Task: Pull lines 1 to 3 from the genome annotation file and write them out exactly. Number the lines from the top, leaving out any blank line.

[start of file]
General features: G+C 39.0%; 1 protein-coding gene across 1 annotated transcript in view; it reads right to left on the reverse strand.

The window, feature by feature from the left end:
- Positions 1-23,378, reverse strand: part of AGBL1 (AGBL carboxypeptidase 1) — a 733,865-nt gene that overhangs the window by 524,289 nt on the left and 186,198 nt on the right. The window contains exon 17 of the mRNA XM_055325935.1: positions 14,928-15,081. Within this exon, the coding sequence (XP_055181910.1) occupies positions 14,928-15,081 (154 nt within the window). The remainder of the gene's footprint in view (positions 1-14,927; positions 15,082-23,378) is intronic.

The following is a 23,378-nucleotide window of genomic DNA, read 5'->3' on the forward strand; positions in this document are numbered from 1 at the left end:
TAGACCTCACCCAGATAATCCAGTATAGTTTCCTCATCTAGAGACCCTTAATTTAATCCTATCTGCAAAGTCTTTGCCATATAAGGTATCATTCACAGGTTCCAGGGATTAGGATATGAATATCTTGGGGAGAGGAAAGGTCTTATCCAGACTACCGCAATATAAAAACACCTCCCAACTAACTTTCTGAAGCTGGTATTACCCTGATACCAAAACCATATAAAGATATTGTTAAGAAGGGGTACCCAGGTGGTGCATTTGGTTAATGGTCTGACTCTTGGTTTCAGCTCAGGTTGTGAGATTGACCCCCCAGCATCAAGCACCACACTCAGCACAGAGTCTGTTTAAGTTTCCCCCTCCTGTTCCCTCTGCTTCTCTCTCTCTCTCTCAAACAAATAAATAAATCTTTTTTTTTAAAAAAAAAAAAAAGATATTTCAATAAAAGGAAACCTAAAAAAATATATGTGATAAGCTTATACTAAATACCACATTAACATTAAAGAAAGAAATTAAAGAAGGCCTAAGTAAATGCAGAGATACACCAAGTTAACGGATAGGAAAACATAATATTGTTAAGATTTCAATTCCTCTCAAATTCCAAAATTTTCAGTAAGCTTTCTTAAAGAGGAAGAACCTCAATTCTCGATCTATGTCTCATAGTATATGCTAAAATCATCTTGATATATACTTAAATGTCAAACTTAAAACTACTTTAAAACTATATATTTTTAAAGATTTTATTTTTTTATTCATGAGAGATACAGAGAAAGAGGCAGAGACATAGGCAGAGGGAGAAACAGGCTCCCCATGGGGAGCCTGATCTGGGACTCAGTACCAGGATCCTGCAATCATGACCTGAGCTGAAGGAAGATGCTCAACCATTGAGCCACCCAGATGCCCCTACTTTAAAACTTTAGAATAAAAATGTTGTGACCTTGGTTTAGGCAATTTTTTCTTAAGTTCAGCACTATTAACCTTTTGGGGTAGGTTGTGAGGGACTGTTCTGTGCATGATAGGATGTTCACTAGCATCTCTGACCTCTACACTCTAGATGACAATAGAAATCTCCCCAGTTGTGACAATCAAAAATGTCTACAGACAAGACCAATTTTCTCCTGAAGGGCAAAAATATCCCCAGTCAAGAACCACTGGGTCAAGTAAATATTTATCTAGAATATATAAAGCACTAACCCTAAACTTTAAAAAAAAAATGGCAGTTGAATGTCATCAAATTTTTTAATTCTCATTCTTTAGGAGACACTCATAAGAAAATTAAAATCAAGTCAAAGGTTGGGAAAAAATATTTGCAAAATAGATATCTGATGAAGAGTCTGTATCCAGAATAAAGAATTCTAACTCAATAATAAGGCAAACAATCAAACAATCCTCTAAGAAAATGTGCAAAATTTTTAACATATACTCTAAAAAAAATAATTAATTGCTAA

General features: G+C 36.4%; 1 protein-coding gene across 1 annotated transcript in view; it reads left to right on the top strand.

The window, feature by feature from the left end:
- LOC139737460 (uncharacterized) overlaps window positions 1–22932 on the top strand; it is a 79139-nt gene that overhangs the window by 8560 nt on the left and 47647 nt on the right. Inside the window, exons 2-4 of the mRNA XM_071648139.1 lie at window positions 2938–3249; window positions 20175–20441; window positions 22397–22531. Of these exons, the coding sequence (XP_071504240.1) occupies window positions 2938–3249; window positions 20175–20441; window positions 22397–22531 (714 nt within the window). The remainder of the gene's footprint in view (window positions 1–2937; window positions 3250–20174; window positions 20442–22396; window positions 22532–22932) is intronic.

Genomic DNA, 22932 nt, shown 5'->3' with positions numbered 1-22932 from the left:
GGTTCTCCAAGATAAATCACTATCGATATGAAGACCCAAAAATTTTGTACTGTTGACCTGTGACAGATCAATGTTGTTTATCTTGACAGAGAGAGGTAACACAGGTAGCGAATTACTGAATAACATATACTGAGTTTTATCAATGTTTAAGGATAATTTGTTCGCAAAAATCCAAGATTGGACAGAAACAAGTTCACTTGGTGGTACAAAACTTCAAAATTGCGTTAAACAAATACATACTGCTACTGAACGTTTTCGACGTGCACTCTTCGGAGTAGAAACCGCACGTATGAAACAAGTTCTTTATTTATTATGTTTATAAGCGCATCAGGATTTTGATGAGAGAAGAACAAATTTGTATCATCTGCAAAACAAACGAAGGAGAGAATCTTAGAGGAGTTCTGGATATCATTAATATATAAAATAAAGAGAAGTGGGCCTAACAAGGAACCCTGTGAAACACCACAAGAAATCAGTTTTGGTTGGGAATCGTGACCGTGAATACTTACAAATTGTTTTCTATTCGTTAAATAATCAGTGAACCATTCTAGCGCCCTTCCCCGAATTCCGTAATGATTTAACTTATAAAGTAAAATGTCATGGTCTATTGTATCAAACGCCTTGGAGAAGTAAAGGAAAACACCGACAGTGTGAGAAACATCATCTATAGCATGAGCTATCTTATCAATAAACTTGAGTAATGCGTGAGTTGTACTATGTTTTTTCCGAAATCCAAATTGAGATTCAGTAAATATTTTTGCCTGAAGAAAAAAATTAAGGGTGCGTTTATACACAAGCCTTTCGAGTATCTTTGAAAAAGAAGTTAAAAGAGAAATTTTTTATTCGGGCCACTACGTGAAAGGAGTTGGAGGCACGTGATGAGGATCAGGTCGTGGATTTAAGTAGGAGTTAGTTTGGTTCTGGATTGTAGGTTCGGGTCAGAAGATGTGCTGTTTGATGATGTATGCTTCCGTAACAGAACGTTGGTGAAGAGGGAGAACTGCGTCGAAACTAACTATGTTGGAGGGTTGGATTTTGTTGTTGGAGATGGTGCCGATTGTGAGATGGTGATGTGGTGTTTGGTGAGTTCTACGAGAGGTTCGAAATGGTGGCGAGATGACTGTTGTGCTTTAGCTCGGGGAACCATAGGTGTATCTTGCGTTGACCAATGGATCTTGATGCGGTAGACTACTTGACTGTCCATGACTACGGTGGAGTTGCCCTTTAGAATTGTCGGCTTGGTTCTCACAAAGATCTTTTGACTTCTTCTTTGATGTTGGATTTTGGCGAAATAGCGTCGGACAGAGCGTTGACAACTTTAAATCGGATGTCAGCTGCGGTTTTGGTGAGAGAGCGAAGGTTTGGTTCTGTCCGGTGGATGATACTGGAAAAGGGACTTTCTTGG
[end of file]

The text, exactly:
General features: G+C 39.0%; 1 protein-coding gene across 1 annotated transcript in view; it reads right to left on the reverse strand.

The window, feature by feature from the left end:
- Positions 1-23,378, reverse strand: part of AGBL1 (AGBL carboxypeptidase 1) — a 733,865-nt gene that overhangs the window by 524,289 nt on the left and 186,198 nt on the right. The window contains exon 17 of the mRNA XM_055325935.1: positions 14,928-15,081. Within this exon, the coding sequence (XP_055181910.1) occupies positions 14,928-15,081 (154 nt within the window). The remainder of the gene's footprint in view (positions 1-14,927; positions 15,082-23,378) is intronic.